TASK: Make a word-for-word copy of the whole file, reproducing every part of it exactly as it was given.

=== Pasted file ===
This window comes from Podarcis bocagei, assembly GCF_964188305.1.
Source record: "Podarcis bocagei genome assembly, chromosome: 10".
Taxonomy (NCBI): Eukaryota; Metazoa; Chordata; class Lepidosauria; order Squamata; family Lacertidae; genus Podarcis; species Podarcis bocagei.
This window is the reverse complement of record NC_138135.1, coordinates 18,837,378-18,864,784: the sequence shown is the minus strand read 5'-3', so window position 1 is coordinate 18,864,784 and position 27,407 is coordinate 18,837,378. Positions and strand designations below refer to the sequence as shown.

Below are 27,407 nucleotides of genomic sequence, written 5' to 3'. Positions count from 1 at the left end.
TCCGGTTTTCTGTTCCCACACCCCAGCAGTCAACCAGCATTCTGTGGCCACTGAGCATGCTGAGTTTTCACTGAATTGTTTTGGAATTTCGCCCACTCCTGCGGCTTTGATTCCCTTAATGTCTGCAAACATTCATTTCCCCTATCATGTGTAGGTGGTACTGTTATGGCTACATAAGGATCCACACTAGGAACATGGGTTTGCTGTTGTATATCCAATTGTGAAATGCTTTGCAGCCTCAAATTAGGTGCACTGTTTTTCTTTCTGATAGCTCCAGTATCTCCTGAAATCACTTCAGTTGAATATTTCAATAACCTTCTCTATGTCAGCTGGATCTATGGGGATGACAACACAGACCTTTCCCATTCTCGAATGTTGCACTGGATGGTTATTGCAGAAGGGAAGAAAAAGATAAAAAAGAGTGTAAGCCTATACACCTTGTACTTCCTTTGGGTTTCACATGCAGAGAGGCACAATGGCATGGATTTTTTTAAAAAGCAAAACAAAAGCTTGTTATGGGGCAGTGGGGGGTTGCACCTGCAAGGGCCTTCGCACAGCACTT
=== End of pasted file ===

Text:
This window comes from Podarcis bocagei, assembly GCF_964188305.1.
Source record: "Podarcis bocagei genome assembly, chromosome: 10".
Taxonomy (NCBI): Eukaryota; Metazoa; Chordata; class Lepidosauria; order Squamata; family Lacertidae; genus Podarcis; species Podarcis bocagei.
This window is the reverse complement of record NC_138135.1, coordinates 18,837,378-18,864,784: the sequence shown is the minus strand read 5'-3', so window position 1 is coordinate 18,864,784 and position 27,407 is coordinate 18,837,378. Positions and strand designations below refer to the sequence as shown.

Below are 27,407 nucleotides of genomic sequence, written 5' to 3'. Positions count from 1 at the left end.
TCCGGTTTTCTGTTCCCACACCCCAGCAGTCAACCAGCATTCTGTGGCCACTGAGCATGCTGAGTTTTCACTGAATTGTTTTGGAATTTCGCCCACTCCTGCGGCTTTGATTCCCTTAATGTCTGCAAACATTCATTTCCCCTATCATGTGTAGGTGGTACTGTTATGGCTACATAAGGATCCACACTAGGAACATGGGTTTGCTGTTGTATATCCAATTGTGAAATGCTTTGCAGCCTCAAATTAGGTGCACTGTTTTTCTTTCTGATAGCTCCAGTATCTCCTGAAATCACTTCAGTTGAATATTTCAATAACCTTCTCTATGTCAGCTGGATCTATGGGGATGACAACACAGACCTTTCCCATTCTCGAATGTTGCACTGGATGGTTATTGCAGAAGGGAAGAAAAAGATAAAAAAGAGTGTAAGCCTATACACCTTGTACTTCCTTTGGGTTTCACATGCAGAGAGGCACAATGGCATGGATTTTTTTAAAAAGCAAAACAAAAGCTTGTTATGGGGCAGTGGGGGGTTGCACCTGCAAGGGCCTTCGCACAGCACTT